In their opening comments and responses to other posts, Beth Mertz and Stewart Macaulay ably made the connection between the New Legal Realism (NLR) and established traditions of empirical inquiry among law and society scholars. Stewart reasserted a theme of his own classic work, that legal scholars should seek "a more accurate picture of law in action" before they offer proposals for changing law. Beth called attention to the need for socio-legal scholars to more self-consciously translate their research findings to have a broader effect within the legal academy, among policy audiences, and among the public. Both advocated a multiplicity of empirical methods, a self-critical humility for the nature of the claims that can be supported by different modes of empirical research, and at least an implicit recognition of the need to connect empirical inquiry to broader theoretical propositions about law and society. As empirical legal studies expands and matures in the legal academy, these principles are important for the intellectual significance of the enterprise.
In this essay I want to briefly argue that theoretically driven research that uses multiple methods can produce stronger validity claims, can better illuminate the social mechanisms through which law operates, and may lead to research findings that more readily translate to broader publics. In other words, research that advances the goals of NLR. I will try to carry the argument with the examples of three research projects, one by a colleague and two in which I have been personally involved.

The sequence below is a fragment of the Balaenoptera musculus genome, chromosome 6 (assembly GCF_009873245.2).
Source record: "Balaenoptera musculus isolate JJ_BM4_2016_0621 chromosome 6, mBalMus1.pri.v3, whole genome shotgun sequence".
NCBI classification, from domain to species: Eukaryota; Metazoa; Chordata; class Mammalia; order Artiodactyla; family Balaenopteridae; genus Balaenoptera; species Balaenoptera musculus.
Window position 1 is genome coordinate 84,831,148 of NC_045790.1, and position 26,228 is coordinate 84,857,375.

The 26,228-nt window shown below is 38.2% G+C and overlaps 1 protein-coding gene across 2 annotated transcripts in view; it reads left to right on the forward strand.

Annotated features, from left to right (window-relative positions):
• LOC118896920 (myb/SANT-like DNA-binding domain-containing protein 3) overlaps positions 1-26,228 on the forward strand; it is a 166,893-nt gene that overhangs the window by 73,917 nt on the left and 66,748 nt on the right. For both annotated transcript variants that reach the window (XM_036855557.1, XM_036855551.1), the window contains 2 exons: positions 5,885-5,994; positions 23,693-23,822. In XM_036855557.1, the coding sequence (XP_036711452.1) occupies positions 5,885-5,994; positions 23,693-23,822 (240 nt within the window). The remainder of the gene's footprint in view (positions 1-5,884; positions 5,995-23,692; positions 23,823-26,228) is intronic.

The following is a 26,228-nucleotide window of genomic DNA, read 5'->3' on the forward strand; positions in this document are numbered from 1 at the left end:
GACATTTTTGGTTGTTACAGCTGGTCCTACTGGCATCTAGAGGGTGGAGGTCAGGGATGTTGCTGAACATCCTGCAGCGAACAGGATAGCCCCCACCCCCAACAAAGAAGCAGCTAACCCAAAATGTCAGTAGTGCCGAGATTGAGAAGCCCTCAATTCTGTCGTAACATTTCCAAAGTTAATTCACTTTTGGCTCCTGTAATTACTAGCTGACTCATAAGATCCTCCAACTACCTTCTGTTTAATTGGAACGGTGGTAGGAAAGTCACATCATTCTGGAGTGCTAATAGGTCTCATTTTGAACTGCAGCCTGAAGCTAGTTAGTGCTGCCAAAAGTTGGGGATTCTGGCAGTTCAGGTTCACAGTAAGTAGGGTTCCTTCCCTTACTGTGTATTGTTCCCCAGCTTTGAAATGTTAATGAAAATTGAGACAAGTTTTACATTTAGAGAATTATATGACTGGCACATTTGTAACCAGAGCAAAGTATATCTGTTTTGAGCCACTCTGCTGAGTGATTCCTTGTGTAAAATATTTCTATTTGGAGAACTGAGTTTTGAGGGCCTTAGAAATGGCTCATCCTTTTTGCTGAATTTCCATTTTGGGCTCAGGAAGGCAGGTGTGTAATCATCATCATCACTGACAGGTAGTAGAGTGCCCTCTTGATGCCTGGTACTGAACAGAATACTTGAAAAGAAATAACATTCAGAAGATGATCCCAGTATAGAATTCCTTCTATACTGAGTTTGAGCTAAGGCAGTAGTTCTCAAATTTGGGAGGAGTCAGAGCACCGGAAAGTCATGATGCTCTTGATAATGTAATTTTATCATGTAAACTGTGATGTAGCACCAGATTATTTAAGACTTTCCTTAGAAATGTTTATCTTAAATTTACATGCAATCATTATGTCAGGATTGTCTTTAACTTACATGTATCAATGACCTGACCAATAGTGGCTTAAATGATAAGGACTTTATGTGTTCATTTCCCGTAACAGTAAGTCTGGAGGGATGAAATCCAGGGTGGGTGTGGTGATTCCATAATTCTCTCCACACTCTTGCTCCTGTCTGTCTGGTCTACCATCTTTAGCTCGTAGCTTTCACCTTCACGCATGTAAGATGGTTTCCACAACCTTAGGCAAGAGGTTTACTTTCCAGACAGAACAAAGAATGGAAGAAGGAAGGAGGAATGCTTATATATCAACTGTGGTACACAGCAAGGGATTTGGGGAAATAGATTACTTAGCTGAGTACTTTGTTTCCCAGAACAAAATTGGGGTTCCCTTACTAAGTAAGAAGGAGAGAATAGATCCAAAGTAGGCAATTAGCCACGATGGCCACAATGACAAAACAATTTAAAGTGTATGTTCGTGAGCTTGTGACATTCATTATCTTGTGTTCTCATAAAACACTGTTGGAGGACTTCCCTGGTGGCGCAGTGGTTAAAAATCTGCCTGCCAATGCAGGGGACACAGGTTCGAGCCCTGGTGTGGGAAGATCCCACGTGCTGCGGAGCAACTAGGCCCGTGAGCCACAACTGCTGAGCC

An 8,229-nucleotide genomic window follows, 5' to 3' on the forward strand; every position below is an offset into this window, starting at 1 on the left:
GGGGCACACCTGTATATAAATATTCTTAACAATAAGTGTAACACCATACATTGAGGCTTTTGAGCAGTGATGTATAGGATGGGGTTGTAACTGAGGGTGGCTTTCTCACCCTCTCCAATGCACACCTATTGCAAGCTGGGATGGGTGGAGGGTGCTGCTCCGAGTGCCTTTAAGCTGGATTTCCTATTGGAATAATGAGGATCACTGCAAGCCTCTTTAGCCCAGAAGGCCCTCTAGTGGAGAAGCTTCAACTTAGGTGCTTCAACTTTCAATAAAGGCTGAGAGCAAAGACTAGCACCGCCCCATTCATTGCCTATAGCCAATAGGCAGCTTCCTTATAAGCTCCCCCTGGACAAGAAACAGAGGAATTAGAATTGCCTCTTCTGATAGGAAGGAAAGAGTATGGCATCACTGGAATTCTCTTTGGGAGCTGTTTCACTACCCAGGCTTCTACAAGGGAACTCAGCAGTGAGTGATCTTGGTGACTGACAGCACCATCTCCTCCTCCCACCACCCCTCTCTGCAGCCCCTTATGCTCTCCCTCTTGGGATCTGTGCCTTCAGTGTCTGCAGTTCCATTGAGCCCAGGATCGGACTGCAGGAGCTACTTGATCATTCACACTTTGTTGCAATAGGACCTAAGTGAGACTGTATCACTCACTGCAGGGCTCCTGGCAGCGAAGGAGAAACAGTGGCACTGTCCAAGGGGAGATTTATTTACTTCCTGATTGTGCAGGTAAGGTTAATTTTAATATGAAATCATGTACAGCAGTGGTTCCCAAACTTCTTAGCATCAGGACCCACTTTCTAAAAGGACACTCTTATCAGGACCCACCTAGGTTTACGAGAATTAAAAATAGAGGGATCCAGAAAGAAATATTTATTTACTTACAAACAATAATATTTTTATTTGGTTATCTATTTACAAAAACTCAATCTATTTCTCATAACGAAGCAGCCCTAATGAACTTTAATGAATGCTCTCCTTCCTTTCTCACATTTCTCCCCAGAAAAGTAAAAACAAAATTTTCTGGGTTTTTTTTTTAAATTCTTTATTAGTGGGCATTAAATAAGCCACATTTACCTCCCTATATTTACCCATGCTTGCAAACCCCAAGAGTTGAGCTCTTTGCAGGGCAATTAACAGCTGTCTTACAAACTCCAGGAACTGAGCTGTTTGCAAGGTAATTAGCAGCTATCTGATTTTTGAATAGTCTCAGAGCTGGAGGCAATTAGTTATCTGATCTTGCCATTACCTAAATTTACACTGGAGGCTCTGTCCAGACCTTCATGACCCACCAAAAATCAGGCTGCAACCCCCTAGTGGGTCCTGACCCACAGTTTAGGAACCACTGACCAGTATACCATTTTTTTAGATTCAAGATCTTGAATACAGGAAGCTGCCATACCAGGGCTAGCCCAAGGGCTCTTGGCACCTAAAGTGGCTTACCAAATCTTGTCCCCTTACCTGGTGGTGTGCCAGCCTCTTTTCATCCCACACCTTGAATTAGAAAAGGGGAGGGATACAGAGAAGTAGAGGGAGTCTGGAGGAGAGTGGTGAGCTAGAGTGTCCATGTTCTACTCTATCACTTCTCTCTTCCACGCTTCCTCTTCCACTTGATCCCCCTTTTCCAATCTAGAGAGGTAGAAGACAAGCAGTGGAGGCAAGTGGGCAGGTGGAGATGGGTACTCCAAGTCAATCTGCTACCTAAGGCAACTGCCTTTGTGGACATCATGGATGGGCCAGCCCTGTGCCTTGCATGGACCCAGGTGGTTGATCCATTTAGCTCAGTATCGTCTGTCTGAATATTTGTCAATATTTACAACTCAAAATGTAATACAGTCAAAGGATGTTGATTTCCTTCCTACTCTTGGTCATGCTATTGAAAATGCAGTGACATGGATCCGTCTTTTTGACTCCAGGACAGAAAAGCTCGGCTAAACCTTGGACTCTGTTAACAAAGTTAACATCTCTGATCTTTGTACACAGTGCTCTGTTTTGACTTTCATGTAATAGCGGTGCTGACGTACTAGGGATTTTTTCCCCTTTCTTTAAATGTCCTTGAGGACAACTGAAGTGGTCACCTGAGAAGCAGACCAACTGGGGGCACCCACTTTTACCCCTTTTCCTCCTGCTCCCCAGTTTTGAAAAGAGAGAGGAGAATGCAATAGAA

Laura Beth Nielsen's License to Harass (Princeton University Press 2004) studied offensive public speech through observation and in-depth interviews with some 100 respondents, including white men, white women, and men and women of color. She found that the experience of these groups with sexist and racist speech on the street varied dramatically by social group, with women and people of color encountering harassment at shocking levels. While all social groups saw offensive speech as a serious social problem, a large majority of respondents in all social groups opposed legal intervention to deal with it. But the groups based their positions on different rationales. White men articulated a classic first amendment view, women invoked a discourse of autonomy (they would take care of it themselves), and people of color (especially men) spoke of a distrust of authority (they thought the law would be used against them). Without an in-depth investigation of the discourses employed by these different groups, we would know much less about their legal consciousness concerning offensive public speech. Nielsen is thus able to offer some profound insights into the experiences of different social groups on the street, their attitudes about the law, and about the role of law in shaping those attitudes and providing a license for offensive speech to continue to operate.